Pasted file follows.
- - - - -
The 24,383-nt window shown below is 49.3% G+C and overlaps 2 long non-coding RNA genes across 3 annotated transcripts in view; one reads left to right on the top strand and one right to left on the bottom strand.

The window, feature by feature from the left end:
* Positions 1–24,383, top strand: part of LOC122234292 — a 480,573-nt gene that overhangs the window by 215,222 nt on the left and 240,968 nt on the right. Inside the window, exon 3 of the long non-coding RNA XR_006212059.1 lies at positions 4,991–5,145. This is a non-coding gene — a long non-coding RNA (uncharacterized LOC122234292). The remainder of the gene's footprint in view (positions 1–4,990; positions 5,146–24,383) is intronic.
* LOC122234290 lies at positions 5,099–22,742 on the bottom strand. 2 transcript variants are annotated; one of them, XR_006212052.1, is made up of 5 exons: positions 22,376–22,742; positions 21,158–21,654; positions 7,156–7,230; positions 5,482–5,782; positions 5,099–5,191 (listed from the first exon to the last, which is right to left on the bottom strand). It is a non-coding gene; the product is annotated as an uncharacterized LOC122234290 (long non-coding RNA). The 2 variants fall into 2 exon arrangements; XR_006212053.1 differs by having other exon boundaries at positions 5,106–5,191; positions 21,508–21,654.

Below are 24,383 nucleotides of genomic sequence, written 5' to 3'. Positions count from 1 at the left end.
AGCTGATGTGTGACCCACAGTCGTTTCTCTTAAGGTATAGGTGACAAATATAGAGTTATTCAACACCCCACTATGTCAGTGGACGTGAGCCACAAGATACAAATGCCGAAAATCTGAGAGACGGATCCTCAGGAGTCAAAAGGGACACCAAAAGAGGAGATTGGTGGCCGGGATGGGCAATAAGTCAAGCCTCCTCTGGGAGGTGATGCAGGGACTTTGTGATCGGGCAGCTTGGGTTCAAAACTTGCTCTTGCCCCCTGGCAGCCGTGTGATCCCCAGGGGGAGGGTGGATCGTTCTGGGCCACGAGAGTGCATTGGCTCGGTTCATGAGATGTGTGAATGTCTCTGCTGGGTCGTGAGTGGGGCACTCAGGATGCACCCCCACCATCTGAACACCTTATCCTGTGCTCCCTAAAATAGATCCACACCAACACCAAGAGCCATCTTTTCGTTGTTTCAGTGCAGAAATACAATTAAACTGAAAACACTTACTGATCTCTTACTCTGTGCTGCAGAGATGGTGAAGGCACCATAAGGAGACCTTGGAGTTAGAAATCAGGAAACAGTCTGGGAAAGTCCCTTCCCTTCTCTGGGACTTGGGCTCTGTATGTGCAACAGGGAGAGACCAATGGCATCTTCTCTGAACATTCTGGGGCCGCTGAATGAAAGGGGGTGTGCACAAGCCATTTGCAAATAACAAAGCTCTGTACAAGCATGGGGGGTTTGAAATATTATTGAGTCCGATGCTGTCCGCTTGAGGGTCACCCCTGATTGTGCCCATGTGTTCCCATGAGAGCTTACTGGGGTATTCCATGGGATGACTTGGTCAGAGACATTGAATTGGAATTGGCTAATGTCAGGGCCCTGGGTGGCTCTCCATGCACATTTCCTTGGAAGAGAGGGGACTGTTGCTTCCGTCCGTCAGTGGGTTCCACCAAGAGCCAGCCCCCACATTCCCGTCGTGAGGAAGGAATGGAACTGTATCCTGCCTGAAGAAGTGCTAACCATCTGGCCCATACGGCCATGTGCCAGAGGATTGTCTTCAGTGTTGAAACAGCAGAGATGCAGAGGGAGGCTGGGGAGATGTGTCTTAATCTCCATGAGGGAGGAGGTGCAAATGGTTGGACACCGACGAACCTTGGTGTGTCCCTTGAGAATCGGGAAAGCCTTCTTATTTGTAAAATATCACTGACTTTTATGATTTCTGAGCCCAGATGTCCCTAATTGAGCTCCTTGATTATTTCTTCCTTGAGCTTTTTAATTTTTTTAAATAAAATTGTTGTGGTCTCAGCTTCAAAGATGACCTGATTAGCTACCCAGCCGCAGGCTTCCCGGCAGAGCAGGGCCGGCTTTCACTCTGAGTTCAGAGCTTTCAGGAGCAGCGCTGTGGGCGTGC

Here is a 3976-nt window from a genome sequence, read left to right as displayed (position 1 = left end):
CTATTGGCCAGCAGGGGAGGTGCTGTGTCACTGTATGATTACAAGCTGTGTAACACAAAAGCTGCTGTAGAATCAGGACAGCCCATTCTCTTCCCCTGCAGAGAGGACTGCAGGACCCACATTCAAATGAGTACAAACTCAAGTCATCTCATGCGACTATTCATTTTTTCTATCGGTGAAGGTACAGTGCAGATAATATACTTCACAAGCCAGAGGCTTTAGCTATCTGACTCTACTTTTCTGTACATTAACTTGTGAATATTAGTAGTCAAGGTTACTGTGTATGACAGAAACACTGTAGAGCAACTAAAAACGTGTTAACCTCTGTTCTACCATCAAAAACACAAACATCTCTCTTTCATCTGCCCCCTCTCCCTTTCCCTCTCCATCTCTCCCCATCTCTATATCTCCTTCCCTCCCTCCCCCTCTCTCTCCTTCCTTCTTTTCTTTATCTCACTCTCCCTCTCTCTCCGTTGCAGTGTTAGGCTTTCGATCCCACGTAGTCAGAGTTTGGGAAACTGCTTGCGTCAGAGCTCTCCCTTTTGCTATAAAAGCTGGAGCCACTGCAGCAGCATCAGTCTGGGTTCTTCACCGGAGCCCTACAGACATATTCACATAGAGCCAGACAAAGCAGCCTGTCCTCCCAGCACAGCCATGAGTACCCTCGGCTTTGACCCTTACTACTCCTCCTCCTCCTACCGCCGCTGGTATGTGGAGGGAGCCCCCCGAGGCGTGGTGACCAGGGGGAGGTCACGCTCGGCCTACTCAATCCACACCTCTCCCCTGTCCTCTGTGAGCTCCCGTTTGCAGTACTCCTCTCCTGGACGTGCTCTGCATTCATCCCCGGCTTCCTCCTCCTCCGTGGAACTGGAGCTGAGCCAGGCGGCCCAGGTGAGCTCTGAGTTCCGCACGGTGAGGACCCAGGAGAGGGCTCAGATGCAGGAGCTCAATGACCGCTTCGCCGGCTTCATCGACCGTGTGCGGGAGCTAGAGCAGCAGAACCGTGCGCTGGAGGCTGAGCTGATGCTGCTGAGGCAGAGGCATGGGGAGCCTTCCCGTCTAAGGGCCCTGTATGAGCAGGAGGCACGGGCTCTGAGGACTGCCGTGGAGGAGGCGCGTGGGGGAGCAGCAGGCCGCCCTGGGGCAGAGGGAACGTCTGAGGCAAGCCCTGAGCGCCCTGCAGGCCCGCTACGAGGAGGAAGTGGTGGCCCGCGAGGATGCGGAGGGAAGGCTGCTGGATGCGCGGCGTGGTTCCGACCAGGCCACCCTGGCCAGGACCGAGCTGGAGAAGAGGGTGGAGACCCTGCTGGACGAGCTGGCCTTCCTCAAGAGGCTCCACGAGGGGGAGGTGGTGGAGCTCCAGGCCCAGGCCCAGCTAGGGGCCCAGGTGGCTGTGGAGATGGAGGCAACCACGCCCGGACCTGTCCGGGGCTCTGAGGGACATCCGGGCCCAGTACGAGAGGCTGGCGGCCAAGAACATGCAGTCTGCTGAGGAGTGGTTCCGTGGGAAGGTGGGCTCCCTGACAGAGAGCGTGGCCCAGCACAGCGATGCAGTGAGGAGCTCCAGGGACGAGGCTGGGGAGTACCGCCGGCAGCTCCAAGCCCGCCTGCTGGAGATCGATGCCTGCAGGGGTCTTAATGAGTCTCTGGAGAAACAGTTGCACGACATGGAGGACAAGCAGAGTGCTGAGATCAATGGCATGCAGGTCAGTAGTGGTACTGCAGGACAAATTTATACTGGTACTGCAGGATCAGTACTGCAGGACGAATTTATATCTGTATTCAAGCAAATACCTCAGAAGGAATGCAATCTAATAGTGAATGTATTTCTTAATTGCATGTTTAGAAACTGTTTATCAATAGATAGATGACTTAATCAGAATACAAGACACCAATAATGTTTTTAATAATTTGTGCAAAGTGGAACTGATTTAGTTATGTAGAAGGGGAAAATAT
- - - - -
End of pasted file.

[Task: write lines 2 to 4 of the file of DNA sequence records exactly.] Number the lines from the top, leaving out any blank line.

The window, feature by feature from the left end:
* Positions 1–24,383, top strand: part of LOC122234292 — a 480,573-nt gene that overhangs the window by 215,222 nt on the left and 240,968 nt on the right. Inside the window, exon 3 of the long non-coding RNA XR_006212059.1 lies at positions 4,991–5,145. This is a non-coding gene — a long non-coding RNA (uncharacterized LOC122234292). The remainder of the gene's footprint in view (positions 1–4,990; positions 5,146–24,383) is intronic.
* LOC122234290 lies at positions 5,099–22,742 on the bottom strand. 2 transcript variants are annotated; one of them, XR_006212052.1, is made up of 5 exons: positions 22,376–22,742; positions 21,158–21,654; positions 7,156–7,230; positions 5,482–5,782; positions 5,099–5,191 (listed from the first exon to the last, which is right to left on the bottom strand). It is a non-coding gene; the product is annotated as an uncharacterized LOC122234290 (long non-coding RNA). The 2 variants fall into 2 exon arrangements; XR_006212053.1 differs by having other exon boundaries at positions 5,106–5,191; positions 21,508–21,654.